BOSTON (WHDH) - Viewers tell 7 Investigates they lost their jobs and are desperate for a financial lifeline. They applied for unemployment for help– but instead, they’re suffering, broke, and can’t get answers from the state. Hank Phillippi Ryan Investigates.
“I’m Kathleen and I’m from Quincy.”
Kathleen is a single mom. She has been waiting for more than three months for her unemployment benefits.
“I had to downsize to a one-bedroom apartment. This is our bedroom, that’s her bed. I started selling my clothes. I cry. It’s really, really hard.
“I’m Kerri from Dracut.”
Kerri waited three months for her unemployment.
“I didn’t know how I was going to eat. I didn’t know how I was going to be able to even pay for electricity or heat my home.”
“I’m John from Mission Hill.”
John got benefits, but the state suddenly cut off his money and demanded proof of his identity.
“This is me, valid passport and W2 with social, address and name, and it wasn’t good enough. They rejected it.”
These are the painful stories behind what many believe is the greatest failure of the Massachusetts unemployment system.
People in dire need waiting helplessly for months even though the state is required to begin paying most claims in 21 days.
“They’re causing people to basically lose everything and that’s exactly the harm that unemployment compensation is designed to prevent,” Leigh Woodruff the Litigation Director for Community Legal Aid says.
The state’s Department of Unemployment Assistance is struggling with the record number of people out of work in the pandemic. And widespread attempts by scammers to use other people’s identities forced the system to be slowed even more – so ID checks could be more thorough.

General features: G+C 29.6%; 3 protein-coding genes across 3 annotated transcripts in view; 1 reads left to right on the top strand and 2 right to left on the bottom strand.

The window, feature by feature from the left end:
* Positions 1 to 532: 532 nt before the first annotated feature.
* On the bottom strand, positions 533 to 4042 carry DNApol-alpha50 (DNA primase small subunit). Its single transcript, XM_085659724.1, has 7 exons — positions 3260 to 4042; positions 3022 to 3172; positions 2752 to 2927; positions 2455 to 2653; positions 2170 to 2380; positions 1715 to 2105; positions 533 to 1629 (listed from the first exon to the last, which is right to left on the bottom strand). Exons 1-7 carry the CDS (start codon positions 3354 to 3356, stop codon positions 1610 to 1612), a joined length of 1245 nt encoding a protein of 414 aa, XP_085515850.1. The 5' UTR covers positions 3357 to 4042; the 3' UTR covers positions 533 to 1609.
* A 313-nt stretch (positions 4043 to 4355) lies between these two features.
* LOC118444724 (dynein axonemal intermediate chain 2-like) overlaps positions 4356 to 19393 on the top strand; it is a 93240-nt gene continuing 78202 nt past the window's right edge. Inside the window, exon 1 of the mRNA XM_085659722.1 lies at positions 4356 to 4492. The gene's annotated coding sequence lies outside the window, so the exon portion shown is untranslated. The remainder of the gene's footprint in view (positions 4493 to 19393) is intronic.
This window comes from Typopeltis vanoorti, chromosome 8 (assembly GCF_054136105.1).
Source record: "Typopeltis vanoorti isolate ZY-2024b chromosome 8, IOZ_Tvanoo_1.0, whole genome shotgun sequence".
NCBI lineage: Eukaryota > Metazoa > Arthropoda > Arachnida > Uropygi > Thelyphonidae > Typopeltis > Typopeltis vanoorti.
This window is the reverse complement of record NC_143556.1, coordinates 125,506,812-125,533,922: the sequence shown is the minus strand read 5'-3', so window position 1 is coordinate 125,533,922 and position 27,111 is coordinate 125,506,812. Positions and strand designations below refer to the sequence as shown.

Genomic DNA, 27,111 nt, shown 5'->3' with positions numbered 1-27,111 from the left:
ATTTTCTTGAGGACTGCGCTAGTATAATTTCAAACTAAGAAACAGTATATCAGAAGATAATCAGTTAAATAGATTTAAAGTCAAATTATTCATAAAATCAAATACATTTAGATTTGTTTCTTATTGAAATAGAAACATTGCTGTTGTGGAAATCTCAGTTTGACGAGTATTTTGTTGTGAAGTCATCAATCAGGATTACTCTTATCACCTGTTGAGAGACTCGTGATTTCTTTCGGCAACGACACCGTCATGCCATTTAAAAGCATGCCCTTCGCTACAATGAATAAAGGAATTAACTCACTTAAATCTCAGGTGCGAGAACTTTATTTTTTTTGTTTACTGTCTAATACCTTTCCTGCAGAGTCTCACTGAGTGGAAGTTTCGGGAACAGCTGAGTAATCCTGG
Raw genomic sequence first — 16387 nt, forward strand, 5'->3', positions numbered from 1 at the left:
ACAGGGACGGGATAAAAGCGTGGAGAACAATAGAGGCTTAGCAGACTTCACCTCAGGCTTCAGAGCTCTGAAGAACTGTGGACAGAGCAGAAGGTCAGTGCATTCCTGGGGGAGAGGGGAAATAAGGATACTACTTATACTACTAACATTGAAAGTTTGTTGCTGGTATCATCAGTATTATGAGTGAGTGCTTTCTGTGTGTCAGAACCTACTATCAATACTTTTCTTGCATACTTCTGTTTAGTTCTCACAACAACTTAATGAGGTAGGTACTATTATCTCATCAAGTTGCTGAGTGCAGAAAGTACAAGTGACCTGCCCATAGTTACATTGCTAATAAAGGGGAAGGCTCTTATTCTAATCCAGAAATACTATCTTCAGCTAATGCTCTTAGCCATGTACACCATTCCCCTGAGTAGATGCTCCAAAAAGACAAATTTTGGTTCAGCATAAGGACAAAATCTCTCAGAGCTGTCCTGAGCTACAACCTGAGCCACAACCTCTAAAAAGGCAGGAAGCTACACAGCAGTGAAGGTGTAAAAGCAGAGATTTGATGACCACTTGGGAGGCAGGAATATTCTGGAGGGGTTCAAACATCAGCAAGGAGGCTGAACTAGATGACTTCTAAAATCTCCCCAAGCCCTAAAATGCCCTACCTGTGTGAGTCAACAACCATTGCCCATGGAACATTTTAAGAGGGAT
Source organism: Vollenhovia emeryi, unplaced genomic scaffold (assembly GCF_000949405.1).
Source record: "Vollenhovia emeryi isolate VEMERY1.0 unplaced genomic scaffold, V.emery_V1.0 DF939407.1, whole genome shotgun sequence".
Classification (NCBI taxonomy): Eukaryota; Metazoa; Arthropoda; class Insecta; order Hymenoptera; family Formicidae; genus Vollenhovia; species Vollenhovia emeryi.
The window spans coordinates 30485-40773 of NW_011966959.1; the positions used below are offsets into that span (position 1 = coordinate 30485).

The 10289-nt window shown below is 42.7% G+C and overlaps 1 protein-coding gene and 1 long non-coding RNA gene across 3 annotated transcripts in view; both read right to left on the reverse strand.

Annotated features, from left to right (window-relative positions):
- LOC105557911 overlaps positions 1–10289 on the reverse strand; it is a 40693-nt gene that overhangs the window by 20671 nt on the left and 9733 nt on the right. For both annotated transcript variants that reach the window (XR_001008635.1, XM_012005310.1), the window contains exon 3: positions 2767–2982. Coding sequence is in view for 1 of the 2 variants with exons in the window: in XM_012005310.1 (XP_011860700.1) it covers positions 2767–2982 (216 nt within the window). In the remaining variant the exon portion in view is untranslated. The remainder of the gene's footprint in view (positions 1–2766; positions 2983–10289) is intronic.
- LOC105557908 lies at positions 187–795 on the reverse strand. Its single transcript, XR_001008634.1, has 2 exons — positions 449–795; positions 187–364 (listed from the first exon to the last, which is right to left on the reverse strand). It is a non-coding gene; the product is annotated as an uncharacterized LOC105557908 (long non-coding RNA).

Now legal advocates have filed suit saying the DUA is violating state and federal laws.
Hank “So, the DUA breaking the law every day?”
Leigh “Yes, thousands of times every day.”
The lawsuit asks the court to order DUA to address every person’s unemployment claim within 30 days.
“You cannot just leave people sitting without compensation for months and months,” Leigh says.
But that’s exactly what’s happening to so many.
“I’m Addiel from North Attleboro.”
Addiel’s been waiting almost eight months for his unemployment.
“I stayed in a car for like a couple of weeks.
Now he lives in an office storage room.
“That’s where I sleep. My little fridge. That’s the food that people donate. Please help us.”
“I feel helpless,” Kathleen says.
“I’m really getting scared now,” John says.
After our inquiries, the DUA is now helping many of the people who shared their stories with us. The state also says it’s working to speed up the ID verification process and hired more people to work in its call center. The lawsuit is still pending in Worcester Superior Court.
If you have a story idea or tip please email Tell7@whdh.com
(Copyright (c) 2020 Sunbeam Television. All Rights Reserved. This material may not be published, broadcast, rewritten, or redistributed.)